“to give up eight hours for a career, I just don’t believe that there is anything negative about that”

Wow. A bunch of coal miners employed by Murray Energy were essentially booted off the job for a day, without pay, so their bosses could attend a Mitt Romney event. And many of them say their managers told them they’d be fired if they didn’t attend.

In phone calls and emails to WWVA radio host David Blomquist, employees at the Century Mine in Ohio said they feared retaliation if they did not attend the Romney event.

“Yes, we were in fact told that the Romney event was mandatory and would be without pay, that the hours spent there would need to be made up [b]y non-salaried employees outside of regular working hours, with the only other option being to take a pay cut for the equivalent time,” the employees told Blomquist. “Yes, letters have gone around with lists of names of employees who have not attended or donated to political events.”

Murray Energy’s CFO, Rob Moore, downplayed the mandatoriness, mainly by abusing the shit out of the English language.

“There were no workers that were forced to attend the event,” Moore said. “We had managers that communicated to our work force that the attendance at the Romney event was mandatory, but no one was forced to attend the event.”

So not technically mandatory, then — it’s just that your managers told the employees that it was, um, mandatory. Okay.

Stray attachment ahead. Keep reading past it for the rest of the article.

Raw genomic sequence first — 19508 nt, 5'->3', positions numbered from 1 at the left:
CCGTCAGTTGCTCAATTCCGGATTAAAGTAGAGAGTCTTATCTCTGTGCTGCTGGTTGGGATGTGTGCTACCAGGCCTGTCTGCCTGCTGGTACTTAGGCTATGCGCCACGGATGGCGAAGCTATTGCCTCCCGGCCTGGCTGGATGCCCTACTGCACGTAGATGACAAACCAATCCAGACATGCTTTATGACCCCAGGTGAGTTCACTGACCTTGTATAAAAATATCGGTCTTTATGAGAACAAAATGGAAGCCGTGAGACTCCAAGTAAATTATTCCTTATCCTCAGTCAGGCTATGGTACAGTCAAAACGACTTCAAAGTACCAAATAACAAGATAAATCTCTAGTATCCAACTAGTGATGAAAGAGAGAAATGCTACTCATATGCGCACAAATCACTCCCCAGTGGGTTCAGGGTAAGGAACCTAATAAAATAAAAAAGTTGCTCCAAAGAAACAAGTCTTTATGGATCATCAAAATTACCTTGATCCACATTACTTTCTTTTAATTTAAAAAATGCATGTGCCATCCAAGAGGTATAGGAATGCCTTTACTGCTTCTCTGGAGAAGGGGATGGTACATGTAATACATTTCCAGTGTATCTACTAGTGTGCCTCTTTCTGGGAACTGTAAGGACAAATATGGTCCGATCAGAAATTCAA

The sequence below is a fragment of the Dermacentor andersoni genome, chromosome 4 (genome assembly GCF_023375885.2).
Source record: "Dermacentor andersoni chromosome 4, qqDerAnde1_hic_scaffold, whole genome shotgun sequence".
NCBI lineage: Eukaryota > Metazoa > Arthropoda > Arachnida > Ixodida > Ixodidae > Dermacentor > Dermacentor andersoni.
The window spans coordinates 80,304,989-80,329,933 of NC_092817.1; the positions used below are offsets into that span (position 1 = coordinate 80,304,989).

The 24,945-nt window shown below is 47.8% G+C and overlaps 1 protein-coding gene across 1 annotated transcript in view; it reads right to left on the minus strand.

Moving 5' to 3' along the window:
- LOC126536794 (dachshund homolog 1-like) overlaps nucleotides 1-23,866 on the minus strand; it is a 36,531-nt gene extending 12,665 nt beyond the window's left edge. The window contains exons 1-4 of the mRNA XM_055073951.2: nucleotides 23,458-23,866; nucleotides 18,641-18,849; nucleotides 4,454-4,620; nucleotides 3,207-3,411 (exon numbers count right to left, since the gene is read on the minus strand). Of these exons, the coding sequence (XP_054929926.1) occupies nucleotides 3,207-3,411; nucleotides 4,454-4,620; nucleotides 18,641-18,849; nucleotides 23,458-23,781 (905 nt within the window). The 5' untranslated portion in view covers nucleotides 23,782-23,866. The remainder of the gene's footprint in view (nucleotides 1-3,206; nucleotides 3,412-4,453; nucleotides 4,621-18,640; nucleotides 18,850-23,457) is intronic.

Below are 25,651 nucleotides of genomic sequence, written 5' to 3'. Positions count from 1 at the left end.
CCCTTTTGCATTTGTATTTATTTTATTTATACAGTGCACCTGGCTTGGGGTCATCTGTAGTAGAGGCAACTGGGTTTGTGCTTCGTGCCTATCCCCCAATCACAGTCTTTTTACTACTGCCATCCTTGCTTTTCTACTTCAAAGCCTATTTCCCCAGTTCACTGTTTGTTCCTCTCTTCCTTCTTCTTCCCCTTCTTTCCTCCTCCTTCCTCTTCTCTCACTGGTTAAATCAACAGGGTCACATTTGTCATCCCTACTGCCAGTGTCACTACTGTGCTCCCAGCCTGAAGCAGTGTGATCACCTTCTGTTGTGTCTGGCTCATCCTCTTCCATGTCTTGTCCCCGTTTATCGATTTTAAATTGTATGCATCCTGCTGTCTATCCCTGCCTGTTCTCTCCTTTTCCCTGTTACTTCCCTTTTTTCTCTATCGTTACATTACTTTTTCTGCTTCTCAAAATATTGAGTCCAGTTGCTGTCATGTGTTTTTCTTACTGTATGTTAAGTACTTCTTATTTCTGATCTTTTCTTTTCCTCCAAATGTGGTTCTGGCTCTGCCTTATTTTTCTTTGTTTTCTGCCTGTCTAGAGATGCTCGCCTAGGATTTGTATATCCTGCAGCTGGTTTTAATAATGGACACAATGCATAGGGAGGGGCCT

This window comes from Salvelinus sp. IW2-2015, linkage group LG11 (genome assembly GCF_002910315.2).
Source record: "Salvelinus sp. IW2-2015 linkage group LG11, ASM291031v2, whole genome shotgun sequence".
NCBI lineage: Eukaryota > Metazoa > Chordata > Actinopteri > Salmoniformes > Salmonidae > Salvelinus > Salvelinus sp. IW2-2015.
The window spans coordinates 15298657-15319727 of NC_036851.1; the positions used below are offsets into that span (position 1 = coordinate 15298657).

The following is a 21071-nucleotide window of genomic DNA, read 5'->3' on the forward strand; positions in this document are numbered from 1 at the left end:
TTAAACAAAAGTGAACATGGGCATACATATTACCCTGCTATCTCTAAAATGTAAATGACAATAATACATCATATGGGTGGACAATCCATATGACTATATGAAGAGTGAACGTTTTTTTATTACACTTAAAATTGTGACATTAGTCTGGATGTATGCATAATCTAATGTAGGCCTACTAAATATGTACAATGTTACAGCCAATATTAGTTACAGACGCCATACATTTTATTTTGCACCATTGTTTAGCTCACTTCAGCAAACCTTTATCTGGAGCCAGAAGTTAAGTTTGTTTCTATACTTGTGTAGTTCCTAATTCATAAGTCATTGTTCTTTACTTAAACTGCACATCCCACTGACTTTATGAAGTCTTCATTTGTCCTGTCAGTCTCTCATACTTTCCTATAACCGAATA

“What about not getting paid for an eight-hour day?” Blomquist wondered. “If the mine was shut down for the visit, I understand, but wouldn’t it be fair — let’s use the word ‘fair’ — to still pay these individuals for that day? I mean, it wasn’t their fault they weren’t working.”

Our management people wanted to attend the event and we could not have people underground during Romney’s visit,” Moore insisted.

“But why not still pay then their wage for that day?” Blomquist pressed…. “I’m not saying pay the[m] to attend the event, I’m saying, ‘Hey look, we have to close down the mine, if you want to attend this event, that’s fine, but you’re still going to get a day’s pay for the work that you would have done,’” Blomquist pointed out. “Why not do that?”

“As a private employer, it was our decision and we made the decision not to pay the people,” the Murray chief financial officer said.

Oh, yes — the old “It’s our legal right to do it, so DO NOT QUESTION OUR MORALLY REPUGNANT DECISION!!!” bit.

Except it’s not actually legal for managers to order employees to go somewhere and do something, especially during normal working hours, without paying them for it, under penalty of being fired. It’s not actually your decision “as a private employer.” It’s a violation of U.S. labor law:

Lectures, Meetings and Training Programs: Attendance at lectures, meetings, training programs and similar activities need not be counted as working time only if four criteria are met, namely: it is outside normal hours, it is voluntary, not job related, and no other work is concurrently performed.

That’s why Moore attempts, clumsily, to back off the idea that the miners were “forced” to attend the event. He’d be correct, if it weren’t for unnamed “managers” putting out the word that the rally was “mandatory,” that the company would technically be within its rights to send everyone home for the day. It’d still be a dick move, but I guess that’d be between them and their God.

But that is, by Moore’s own account of things as well as the accounts of the miners, not what happened.


(I’m also a little fuzzy on the legality of maintaining lists of employees who don’t donate or attend political events. At any rate, it’s pretty creepy.)

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